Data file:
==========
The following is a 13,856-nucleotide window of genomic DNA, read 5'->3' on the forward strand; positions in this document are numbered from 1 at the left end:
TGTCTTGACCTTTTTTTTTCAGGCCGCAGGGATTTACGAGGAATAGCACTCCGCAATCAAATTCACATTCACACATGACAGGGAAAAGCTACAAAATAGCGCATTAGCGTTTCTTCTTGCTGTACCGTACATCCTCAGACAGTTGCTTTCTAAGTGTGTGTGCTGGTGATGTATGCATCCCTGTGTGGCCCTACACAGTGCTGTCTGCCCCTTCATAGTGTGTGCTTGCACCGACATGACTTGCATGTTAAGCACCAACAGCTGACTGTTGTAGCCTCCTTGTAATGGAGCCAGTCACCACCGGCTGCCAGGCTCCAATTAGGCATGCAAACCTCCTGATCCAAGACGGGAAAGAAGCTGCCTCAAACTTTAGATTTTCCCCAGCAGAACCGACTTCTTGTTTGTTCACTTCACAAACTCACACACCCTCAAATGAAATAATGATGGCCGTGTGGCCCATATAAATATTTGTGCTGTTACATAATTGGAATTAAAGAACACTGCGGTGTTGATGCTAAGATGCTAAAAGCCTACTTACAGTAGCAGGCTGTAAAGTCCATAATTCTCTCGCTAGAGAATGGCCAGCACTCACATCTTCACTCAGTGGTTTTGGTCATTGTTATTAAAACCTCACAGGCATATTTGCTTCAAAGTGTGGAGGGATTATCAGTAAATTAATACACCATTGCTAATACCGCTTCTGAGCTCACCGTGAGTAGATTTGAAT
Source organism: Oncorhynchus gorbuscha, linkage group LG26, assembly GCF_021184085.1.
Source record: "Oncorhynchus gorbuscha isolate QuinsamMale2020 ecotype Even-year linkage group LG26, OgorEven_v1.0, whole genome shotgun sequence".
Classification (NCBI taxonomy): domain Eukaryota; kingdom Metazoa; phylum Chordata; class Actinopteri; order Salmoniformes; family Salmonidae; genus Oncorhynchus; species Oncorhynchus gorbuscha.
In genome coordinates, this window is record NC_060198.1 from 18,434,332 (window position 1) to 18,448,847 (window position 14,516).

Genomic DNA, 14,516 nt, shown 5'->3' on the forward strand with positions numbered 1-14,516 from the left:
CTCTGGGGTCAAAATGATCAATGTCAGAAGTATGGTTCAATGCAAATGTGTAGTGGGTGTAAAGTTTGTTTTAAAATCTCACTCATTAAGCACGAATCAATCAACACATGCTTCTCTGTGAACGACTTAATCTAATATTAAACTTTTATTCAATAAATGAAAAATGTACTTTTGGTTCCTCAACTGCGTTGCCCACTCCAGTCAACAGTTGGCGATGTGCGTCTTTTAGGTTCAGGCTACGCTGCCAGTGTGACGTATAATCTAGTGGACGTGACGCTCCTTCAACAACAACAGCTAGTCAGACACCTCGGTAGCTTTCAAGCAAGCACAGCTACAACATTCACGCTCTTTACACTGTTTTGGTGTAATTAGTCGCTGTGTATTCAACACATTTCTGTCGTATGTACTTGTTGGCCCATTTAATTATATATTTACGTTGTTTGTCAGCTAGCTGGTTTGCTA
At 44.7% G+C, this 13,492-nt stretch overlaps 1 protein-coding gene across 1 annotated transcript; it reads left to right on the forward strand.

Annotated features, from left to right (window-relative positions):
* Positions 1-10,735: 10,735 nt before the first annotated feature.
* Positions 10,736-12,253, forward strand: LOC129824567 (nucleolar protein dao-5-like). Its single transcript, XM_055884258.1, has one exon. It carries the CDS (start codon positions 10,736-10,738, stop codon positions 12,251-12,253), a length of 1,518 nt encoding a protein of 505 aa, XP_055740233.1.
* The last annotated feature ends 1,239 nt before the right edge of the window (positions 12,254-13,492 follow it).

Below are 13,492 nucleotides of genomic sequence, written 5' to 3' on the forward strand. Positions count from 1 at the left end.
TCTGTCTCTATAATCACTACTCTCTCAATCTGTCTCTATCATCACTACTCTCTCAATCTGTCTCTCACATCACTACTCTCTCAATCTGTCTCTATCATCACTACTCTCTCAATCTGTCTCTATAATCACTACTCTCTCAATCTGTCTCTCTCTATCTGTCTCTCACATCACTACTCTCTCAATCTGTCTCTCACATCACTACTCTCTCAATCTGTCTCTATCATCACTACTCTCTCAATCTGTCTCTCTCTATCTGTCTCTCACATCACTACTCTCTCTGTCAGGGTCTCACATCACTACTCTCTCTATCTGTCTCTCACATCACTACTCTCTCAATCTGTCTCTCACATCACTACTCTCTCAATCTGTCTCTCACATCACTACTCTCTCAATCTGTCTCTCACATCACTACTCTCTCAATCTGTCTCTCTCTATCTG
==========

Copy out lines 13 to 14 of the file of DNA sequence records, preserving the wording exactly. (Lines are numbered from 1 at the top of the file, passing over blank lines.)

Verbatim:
* The last annotated feature ends 1,239 nt before the right edge of the window (positions 12,254-13,492 follow it).

Below are 13,492 nucleotides of genomic sequence, written 5' to 3' on the forward strand. Positions count from 1 at the left end.